Tisch established the Young Women’s Leadership Foundation in 1998 that pays for a dedicated college counselor, Chris Farmer, whose sole job is to guide YWLS students through the college admissions process. “From seventh grade on, we create a culture of expectation. It’s not if you are going to college, but where you are going,” explained Farmer. Most students visit between six and eight college campuses before making their final decision. “Senior year, I came in every day to see Chris. I had so many college acceptances I didn’t know how to choose,” recalled Alendi, who was accepted to Skidmore, Smith, and the University of San Francisco but opted to attend Gettysburg College. “I’m the first one in my family to go to college,” she added proudly. (TYWL Foundation now funds The CollegeBound program of New York that replicates TYWLS’ model by placing full-time college counselors in five co-ed public inner city schools, serving 2800 students and bringing in a total of $5.1 million in financial assistance last year.)
In addition to college counseling, TYWL Foundation has been instrumental in organizing many partnerships with organizations and institutions which range from The Theater Development Fund and the Museum of Natural History to Skidmore and Smith for TYWLS students: “I wanted a year-round school but this was the next best thing,” explained Tisch. Many girls spend their summers studying on college campuses or doing science research at hospitals like Sloan Kettering. A rising senior named Amor spent the summer working in a hospital upstate. “I want to be a physicia assistant,” she said effusively. “We want you to be a doctor, not a physician assistant,” Tisch shot back with a twinkle in her eye. “Go for the big one!”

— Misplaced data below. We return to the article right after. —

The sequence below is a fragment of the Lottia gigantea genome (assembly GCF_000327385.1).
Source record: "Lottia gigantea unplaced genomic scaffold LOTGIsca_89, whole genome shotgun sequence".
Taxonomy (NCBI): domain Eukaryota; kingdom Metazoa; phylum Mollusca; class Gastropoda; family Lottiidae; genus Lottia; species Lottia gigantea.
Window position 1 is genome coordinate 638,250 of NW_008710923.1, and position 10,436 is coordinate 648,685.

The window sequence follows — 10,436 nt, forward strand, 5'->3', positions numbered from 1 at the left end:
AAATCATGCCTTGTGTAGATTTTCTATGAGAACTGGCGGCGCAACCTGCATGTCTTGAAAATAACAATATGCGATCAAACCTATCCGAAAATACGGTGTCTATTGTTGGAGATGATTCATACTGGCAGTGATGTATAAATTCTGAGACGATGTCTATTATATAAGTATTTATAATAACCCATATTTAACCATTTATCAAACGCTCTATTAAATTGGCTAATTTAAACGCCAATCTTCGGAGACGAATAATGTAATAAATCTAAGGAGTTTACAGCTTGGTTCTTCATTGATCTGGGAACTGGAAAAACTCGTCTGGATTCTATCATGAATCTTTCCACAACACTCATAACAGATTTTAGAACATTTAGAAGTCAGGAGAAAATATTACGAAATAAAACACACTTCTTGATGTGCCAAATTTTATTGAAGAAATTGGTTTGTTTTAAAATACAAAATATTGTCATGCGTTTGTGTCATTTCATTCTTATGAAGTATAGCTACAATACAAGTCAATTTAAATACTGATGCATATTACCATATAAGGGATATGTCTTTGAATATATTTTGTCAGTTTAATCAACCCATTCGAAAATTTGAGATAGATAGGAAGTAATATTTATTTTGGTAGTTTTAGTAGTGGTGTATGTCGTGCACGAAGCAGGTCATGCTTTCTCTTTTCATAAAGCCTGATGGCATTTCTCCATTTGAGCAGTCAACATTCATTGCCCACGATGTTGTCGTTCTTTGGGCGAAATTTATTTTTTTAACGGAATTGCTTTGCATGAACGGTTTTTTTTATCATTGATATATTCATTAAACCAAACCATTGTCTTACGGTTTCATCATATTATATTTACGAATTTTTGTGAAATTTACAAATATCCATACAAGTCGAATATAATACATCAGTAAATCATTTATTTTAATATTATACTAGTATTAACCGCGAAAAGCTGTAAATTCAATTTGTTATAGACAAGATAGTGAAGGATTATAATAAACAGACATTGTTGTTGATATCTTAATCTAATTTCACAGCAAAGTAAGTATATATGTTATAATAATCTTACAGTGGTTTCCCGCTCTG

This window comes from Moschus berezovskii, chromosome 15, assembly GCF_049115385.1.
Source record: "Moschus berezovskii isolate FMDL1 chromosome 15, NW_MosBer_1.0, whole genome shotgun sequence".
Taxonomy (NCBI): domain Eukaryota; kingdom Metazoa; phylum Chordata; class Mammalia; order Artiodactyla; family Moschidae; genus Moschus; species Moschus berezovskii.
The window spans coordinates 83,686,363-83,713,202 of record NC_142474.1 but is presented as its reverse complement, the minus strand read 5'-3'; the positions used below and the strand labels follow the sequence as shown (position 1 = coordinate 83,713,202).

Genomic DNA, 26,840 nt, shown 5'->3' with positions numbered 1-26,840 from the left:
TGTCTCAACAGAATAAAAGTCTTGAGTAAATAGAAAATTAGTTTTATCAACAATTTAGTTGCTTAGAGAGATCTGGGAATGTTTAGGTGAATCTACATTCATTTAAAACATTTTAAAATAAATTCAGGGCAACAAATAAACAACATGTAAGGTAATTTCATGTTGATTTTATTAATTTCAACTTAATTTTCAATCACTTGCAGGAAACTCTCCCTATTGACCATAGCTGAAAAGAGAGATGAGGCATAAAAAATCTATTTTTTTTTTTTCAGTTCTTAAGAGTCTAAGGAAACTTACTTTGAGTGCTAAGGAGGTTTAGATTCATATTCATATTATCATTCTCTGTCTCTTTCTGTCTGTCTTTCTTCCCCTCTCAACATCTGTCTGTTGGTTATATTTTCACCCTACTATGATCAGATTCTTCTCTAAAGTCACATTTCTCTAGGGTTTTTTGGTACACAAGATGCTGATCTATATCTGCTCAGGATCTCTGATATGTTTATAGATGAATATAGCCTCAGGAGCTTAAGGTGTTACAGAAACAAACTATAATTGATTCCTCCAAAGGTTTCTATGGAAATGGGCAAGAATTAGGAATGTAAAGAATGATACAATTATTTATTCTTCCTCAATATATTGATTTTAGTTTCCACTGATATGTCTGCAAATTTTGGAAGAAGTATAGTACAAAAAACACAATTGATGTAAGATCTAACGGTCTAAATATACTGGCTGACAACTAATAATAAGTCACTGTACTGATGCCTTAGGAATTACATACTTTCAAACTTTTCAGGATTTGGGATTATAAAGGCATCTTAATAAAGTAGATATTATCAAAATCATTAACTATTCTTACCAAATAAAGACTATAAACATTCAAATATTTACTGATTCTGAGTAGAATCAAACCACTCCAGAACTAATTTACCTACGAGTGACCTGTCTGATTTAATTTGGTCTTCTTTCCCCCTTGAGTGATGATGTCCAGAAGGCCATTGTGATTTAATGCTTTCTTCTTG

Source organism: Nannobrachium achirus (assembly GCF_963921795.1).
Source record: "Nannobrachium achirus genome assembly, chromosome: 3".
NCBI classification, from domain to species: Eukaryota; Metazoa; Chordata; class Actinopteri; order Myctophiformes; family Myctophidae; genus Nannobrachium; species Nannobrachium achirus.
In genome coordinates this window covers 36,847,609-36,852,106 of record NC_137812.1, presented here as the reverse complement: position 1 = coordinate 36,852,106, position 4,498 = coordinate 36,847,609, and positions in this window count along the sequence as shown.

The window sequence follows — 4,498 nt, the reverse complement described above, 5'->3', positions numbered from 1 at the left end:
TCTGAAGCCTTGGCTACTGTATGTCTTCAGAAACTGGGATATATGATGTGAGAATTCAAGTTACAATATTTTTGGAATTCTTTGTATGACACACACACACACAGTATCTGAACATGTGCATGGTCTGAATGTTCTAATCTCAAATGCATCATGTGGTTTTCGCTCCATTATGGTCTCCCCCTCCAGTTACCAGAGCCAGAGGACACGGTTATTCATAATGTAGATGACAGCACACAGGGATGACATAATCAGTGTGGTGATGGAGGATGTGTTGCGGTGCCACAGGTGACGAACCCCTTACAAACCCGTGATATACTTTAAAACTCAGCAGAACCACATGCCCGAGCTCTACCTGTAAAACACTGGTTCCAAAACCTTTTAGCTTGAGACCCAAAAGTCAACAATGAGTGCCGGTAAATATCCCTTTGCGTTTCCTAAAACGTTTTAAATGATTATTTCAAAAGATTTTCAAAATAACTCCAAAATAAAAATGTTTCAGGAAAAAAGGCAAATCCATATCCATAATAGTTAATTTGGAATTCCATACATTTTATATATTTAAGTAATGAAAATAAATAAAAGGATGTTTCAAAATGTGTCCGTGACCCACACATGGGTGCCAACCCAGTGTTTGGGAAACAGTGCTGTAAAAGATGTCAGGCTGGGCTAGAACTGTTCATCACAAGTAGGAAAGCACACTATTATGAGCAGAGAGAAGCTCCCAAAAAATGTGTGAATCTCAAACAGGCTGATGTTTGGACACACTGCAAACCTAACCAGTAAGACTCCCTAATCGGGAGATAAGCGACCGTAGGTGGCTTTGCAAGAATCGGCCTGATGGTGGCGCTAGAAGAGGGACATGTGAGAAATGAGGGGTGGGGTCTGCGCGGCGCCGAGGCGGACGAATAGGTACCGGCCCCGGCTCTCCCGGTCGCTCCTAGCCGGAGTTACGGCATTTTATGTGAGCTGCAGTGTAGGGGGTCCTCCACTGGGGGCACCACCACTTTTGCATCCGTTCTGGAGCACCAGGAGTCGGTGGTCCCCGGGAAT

In addition to the rich panoply of summer options available to YWLS students, there are literally hundreds of enrichment opportunities offered during the school year. Among numerous other outings, last year’s eighth graders traveled to Washington, DC to meet with Senator Hillary Clinton, explore museums, and view the Capitol and Supreme Court. There were theater outings to Broadway, Spanish classes to Ballet Hispanico, motivational speakers (including Bette Midler and model Imam), and SAT preparation courses offered by Barnard College’s Let’s Get Ready program.
For teachers, YWLS offers “travel-ships” (scholarship monies for travel), allowing them to enhance their curricula through first-hand explorations. Drew Higginbotham, Interim Acting Principal who began as a student teacher and later taught history, recently visited archeological sites and museums in Mexico and Cuba on such a travel-ship. “There are some things you just can’t learn out of a book,” noted Higginbotham.
If there is any chink in the impenetrable TYWLS armor, it’s that there are simply not enough spots to meet the community’s demand. Last year, YWLS offered only three ninth grade openings for 2100 applicants. Tisch, who oversees five other single-sex schools (one in Chicago, one in Philadelphia, and three others in Queens and the Bronx), explained regretfully, “We’d love to build hundreds of these schools. We’re only inhibited by space and time.”
As YWLS prepares to celebrate its ten year anniversary this month with star-studded events in NYC (benefit committee members include the likes of Connie Chung, Cathleen Black, Katie Couric, Ann Moore and Paula Zahn), Tisch reflected on the school’s extraordinary success and challenges for the future: “This model is viable, it’s important, and it should be made available to as many inner city girls who would like it.” Then, with customary modesty and a touch of Midwestern sincerity, she added: “A large hunk of the credit for the success of this school goes to the girls. The school would have no legs if it were not for the amazing efforts of these students who have made it a first rate school.”#